This Native Hawaiian Woman Is Urging People To Stop Visiting Hawai'i — Here's Why_freckle removal pen review

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Meet Lily Hi'ilani Okimura, a 24-year-old Native Hawaiian woman living on O'ahu. She has over 83,000 followers on TikTok, where she regularly posts videos about issues that affect Pacific Islanders.

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One such issue that Lily says has been exceedingly harmful to Native Hawaiians is tourism. In 2019, a record 10.4 million people visited the islands of Hawai'i; the numbers naturally decreased during 2020 but skyrocketed again last year. In 2021, over 6.7 million people visited, despite both a global pandemic and increasingly vocal natives asking tourists to stop coming.

Many people on a beach.
Saul Loeb / AFP via Getty Images

To learn more about the negative consequences of tourism, BuzzFeed recently spoke to Lily. She revealed that one of the biggest issues is that visitors are often deeply disrespectful. "A lot of tourists treat our land like it's some theme park," she said. "They will ignore warning signs, fenced-off areas, and 'no trespassing' signs, which can cause damage to our environment like erosion, vandalism, and pollution."

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Tourists bothering wild animals happens more often than you'd think. Last year, a couple from Louisiana made national headlines when they were fined for touching an endangered monk seal. At the time, Lily made a passionate TikTok pointing out the abundance of signs that warn tourists not to harass the animals.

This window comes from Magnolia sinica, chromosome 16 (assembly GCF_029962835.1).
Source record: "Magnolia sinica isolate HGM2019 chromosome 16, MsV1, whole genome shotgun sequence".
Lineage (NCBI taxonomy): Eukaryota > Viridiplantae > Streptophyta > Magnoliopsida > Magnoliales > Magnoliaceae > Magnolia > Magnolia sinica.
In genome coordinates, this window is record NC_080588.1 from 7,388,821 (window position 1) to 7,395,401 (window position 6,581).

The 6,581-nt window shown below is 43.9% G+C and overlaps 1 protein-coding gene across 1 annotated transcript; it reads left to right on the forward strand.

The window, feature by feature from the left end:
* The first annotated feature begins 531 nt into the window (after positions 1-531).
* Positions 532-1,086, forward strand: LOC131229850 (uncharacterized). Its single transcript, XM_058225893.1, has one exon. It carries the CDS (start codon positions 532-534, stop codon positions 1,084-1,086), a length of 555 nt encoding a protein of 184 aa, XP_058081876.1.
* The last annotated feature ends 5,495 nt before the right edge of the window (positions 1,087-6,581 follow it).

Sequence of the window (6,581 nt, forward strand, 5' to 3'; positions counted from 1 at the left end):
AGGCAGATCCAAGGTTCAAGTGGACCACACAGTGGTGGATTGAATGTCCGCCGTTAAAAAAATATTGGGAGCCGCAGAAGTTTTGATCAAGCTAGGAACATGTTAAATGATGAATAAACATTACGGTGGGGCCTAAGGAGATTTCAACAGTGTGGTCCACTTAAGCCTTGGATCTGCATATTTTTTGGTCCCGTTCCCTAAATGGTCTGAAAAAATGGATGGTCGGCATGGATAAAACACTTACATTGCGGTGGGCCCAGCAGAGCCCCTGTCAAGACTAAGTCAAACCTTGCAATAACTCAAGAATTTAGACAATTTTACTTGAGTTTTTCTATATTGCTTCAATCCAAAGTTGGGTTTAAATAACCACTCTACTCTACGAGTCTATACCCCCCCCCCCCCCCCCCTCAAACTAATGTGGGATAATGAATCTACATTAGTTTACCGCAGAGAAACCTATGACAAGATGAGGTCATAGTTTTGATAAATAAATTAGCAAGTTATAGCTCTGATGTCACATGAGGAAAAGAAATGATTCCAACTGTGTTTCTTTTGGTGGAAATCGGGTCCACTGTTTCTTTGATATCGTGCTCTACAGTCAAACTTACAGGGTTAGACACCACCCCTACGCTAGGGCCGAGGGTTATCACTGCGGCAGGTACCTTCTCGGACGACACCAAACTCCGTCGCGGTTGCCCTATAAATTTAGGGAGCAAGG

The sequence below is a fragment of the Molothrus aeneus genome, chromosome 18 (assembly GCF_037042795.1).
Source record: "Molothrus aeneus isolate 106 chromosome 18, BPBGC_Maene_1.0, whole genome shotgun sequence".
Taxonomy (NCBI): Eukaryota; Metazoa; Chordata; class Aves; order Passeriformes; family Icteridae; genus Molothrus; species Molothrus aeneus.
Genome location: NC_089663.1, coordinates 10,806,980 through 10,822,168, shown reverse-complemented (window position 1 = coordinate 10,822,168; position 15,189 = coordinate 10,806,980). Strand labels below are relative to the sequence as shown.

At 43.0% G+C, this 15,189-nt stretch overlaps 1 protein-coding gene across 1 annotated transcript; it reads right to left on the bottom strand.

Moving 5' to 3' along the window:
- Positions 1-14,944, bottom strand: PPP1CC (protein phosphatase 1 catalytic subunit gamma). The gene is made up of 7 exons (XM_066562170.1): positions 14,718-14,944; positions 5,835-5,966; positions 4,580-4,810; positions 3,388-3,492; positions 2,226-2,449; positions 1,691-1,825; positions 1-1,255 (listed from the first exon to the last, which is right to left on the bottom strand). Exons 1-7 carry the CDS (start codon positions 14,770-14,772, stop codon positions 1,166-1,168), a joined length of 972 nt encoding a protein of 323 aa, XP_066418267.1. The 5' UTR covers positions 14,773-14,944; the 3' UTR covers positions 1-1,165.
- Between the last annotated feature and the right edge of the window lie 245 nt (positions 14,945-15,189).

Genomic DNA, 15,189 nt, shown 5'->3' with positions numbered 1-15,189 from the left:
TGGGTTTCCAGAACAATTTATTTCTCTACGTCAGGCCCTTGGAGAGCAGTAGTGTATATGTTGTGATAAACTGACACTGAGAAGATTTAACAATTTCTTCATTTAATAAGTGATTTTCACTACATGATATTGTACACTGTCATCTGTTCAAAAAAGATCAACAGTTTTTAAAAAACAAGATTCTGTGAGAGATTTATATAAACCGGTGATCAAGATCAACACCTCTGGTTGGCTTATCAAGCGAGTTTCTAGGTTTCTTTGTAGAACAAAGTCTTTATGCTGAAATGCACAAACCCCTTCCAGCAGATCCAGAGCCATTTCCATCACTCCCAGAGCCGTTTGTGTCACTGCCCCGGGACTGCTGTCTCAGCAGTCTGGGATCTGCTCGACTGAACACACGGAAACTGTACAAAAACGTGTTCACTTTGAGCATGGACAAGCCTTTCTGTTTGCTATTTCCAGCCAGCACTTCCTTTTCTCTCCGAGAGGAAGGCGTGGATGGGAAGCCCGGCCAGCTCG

Also, just don’t touch wild animals? Did you not take bio class 💆🏽‍♀️ #fyp #hawaii #hawaiian #kanakamaoli #hawaiianmonkseal #tourism #endangered

♬ original sound - Lily Hiʻilani Okimura

She condemned tourists who disregard the rules when visiting Hawai'i, saying, "If you can't be bothered to respect the place that you're going to visit, then you can go back home."

Lily Hi'ilani Okimura with text reading, "Tourism convinces tourists that they are royalty and that they are entitled to do anything they want here with no consequences."
Lily Hi'ilani Okimura /

A common rebuttal to Native Hawaiians' request to stop visiting the islands is that Hawai'i relies upon tourism. However, it's much more complicated than that. "We only started to 'rely' on tourism when Hawai'i forcibly became a US territory and then a state," Lily said. "Before, we were a sovereign nation!"


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